Be Smart, Not Strong

A saying I incorporated into my everyday thinking. I worked in the drug and alcohol setting for a short time. To say the least, it was not the right fit for me, but I learned several valuable lessons in those few short months. One of those lessons is a lesser known saying that comes from substance use recovery and is utilized in Alcoholics and Narcotics Anonymous (AA/NA).

Be smart, not strong.

Such a simple quote with such a powerful meaning. When I first heard it, it took me a second to process what I was hearing. I thought being a strong person was a good quality. Our society values individuals who have the physical, mental, and emotional strength to take on the rigors life throws at us. We idolize people who have been able to push forward and sometimes put them on the same level as a demigod.

This was not what the saying meant at all.

It was another way of saying to use your brain rather than to test your willpower. Think about it. Let me use the example of addiction. Let’s say there is a recovering alcoholic who had been sober for maybe two months was invited by his/her friends to the bar. If  this individual was to test their strength, they would follow through with their friends’ request and test their strength by putting themselves in a risky situation. Understanding his/her limits and using his/her tools though, it would be wiser for them to communicate to their friends that it might not best for them to go to the bar and to offer an alternative activity.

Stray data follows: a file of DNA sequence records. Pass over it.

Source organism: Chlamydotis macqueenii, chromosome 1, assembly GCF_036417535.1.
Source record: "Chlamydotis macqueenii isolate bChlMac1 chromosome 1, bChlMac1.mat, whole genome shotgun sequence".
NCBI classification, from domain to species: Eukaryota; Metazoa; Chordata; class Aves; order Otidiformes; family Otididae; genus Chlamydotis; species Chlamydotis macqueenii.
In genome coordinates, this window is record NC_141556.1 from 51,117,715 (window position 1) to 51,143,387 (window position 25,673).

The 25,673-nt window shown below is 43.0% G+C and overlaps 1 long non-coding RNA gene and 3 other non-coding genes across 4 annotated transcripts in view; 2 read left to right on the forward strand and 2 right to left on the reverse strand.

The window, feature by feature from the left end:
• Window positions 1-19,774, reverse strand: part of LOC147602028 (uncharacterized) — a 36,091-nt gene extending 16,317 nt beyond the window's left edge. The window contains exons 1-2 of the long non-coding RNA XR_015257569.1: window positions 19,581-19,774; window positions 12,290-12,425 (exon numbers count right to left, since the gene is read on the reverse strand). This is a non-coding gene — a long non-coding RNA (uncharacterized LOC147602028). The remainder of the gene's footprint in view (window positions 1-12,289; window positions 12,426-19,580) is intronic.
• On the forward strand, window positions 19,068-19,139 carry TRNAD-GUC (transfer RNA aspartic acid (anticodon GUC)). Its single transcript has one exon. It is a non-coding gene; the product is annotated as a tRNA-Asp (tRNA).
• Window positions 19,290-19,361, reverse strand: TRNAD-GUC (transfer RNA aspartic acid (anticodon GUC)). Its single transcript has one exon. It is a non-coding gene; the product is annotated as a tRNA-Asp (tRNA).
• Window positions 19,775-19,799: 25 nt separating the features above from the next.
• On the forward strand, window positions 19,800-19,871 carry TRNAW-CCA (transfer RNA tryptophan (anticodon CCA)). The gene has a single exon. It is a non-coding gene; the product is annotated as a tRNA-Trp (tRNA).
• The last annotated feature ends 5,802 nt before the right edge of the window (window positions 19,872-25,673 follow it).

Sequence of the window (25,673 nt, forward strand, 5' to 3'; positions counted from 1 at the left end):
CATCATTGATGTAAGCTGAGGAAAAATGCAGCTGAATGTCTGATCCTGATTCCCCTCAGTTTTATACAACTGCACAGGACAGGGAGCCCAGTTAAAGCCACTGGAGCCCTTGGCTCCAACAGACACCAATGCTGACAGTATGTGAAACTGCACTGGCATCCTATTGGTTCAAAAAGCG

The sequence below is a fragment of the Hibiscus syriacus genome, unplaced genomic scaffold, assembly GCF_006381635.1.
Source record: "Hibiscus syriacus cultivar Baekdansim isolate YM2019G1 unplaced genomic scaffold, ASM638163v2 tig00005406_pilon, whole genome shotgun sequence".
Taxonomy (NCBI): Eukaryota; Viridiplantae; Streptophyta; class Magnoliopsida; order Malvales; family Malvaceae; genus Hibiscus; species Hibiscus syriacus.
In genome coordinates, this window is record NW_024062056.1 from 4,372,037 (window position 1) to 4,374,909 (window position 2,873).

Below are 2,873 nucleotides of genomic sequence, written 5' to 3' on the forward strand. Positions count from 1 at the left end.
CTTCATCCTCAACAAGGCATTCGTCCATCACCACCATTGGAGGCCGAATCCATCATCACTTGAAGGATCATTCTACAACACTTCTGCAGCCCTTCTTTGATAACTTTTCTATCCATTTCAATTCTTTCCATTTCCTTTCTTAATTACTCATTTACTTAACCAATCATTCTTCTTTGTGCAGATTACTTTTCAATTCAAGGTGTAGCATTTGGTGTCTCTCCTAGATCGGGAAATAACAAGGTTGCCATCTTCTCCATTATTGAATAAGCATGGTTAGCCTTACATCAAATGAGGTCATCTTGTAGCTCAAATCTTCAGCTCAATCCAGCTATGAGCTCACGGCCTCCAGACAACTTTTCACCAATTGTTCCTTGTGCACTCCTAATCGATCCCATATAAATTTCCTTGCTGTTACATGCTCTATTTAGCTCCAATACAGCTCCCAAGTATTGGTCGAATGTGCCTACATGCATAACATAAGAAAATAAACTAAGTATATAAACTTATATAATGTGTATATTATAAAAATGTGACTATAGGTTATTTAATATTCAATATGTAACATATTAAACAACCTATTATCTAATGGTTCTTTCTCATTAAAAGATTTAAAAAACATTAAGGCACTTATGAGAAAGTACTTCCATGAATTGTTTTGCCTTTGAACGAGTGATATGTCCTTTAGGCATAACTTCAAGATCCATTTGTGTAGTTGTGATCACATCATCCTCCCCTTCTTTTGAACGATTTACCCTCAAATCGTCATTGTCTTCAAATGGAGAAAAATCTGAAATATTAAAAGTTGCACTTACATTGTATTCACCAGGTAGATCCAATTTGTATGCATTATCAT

How does this relate to self-care? Use your brain. We will often neglect ourselves and test ourselves. We procrastinate on activities that will benefit our well-beings. We push ourselves to the limit. We will put ourselves in risky situations that harm us rather than help us.

Simply put, be mindful of yourself. Reason with yourself. Walk yourself through the steps. Weigh out the pros and cons. Set goals for yourself. Outline what you will do.

It could be as simple as knowing when to take a break  versus pushing yourself to the tipping point. It could be replacing a glass of soda with a glass of water. It could be taking a five-minute break in your workday rather than power through it. There are countless examples I could give. The point is to not test your willpower. You will be a stronger person for being smarter.

-The Caring Counselor


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